A study of 229 endoscopic diverticulotomies (in 189 patients), conducted by Kos et al, indicated that better results can be achieved using a combination of CO2 laser and Acuspot in the endoscopic procedure than by employing endoscopic diverticulotomy with electrocautery or with a carbon dioxide (CO2) laser alone.[9] The investigators reported the following postsurgical results:

  • Endoscopy with CO 2 laser: Dysphagia was absent following 78.4% of procedures; repeat surgery was required following 19.6% of procedures
  • Endoscopy with electrocautery: Dysphagia was absent bsent following 72% of procedures; repeat surgery was required following 24.3% of procedures
  • Endoscopy with CO 2 laser and Acuspot: Dysphagia was absent following 84.6% of procedures; repeat surgery was required following 13% of procedures

Several reports in the literature lately describe surgical treatment of esophageal diverticula. One recent publication analyzed a single surgeon’s experience with endoscopic CO2 laser and stapler repair of Zenker diverticulum by comparing dysphagia and regurgitation outcomes in 148 patients. This report concluded that endoscopic CO2 laser and staple methods are effective in treating Zenker diverticulum. The laser can have greater efficacy and result in lower recurrence rates.[16]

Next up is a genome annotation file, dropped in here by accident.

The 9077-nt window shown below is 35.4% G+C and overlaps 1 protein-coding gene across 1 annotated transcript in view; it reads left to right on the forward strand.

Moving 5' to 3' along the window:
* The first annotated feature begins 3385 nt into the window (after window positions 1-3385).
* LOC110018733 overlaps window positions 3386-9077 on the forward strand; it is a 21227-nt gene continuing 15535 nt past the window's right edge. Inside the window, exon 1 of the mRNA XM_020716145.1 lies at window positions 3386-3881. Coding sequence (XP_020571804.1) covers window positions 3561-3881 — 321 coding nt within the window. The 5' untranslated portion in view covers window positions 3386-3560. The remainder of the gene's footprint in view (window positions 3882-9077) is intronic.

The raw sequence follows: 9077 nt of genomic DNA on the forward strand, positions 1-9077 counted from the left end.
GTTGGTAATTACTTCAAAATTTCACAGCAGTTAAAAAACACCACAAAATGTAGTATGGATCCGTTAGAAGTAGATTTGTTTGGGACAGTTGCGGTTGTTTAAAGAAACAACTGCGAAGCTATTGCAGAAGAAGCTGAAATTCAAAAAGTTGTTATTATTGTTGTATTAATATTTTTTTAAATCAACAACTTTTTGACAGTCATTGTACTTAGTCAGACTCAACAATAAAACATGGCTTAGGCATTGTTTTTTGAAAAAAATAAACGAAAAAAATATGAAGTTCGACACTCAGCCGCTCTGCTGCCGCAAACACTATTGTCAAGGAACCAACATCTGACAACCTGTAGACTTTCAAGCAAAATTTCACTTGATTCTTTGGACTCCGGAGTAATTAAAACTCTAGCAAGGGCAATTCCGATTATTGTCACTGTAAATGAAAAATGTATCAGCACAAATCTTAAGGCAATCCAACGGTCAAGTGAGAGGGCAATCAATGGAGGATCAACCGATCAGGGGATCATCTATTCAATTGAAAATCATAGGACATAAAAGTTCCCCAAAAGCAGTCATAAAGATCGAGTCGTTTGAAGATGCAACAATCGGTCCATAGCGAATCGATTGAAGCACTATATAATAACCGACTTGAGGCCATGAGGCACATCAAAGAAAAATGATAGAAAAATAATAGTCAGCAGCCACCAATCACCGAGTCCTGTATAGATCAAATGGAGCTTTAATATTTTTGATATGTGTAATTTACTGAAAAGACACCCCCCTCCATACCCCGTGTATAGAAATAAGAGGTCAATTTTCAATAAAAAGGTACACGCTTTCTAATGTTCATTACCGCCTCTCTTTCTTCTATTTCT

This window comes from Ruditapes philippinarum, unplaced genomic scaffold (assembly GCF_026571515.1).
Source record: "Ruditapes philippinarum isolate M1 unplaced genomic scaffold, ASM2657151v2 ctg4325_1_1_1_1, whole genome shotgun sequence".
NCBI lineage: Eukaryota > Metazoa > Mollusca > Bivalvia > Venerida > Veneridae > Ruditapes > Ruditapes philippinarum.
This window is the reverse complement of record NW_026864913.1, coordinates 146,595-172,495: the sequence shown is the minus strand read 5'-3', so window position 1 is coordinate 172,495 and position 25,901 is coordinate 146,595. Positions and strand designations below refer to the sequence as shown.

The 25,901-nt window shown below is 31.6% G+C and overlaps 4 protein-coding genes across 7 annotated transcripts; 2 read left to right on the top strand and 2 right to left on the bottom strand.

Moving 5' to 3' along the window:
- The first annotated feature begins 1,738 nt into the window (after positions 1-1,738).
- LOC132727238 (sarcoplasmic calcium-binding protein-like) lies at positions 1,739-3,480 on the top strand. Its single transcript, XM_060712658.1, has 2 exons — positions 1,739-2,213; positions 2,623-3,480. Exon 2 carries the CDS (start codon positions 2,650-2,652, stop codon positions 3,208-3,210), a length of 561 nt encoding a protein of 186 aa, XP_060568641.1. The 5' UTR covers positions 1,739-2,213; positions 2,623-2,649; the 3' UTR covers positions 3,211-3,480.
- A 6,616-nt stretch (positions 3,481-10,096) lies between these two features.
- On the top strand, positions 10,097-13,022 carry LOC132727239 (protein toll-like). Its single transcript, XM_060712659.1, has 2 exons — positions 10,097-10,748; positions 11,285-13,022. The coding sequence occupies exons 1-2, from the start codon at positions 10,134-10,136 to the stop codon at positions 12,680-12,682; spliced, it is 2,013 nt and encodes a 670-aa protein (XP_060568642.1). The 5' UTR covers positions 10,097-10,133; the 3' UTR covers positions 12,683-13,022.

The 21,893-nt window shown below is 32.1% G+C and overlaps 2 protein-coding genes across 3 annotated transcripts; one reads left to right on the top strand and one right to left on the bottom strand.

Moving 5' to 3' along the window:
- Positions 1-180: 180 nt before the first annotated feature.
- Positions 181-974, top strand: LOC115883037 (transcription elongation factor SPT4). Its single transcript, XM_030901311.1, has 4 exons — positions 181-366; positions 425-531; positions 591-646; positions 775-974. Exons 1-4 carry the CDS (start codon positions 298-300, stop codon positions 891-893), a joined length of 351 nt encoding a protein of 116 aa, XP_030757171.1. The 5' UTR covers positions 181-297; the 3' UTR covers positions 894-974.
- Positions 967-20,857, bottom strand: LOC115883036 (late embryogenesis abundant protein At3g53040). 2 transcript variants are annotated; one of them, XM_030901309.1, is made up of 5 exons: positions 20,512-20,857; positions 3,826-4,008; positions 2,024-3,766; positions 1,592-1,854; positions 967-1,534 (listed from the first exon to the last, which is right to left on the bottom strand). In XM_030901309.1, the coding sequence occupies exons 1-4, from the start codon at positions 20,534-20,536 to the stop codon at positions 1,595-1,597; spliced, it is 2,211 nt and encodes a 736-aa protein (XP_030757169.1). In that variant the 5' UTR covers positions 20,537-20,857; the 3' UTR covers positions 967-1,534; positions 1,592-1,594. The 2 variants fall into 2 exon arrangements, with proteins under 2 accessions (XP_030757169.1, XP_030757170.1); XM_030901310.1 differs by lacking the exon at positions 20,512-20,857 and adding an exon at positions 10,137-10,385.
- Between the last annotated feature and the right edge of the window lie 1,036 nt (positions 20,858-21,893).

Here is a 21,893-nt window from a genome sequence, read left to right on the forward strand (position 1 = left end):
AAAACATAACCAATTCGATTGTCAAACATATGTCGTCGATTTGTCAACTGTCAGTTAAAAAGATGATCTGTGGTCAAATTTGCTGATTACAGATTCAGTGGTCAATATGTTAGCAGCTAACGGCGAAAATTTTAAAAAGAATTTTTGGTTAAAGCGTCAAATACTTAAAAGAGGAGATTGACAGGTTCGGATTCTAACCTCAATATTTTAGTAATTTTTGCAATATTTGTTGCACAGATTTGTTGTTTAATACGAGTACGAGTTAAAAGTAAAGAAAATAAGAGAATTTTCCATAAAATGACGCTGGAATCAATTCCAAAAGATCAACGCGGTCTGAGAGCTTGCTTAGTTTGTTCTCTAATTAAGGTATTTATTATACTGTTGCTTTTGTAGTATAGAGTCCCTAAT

Most of the reports involve treatment of Zenker diverticula and discuss open versus endoscopic methods.[17, 18, 19, 20] None was a controlled study. They were series reports or retrospective reviews. There is no consensus of which method is the best.

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Consultations

Consult a gastroenterologist for patients who have symptoms associated with esophageal diverticula or who have esophageal motility disorders, such as achalasia.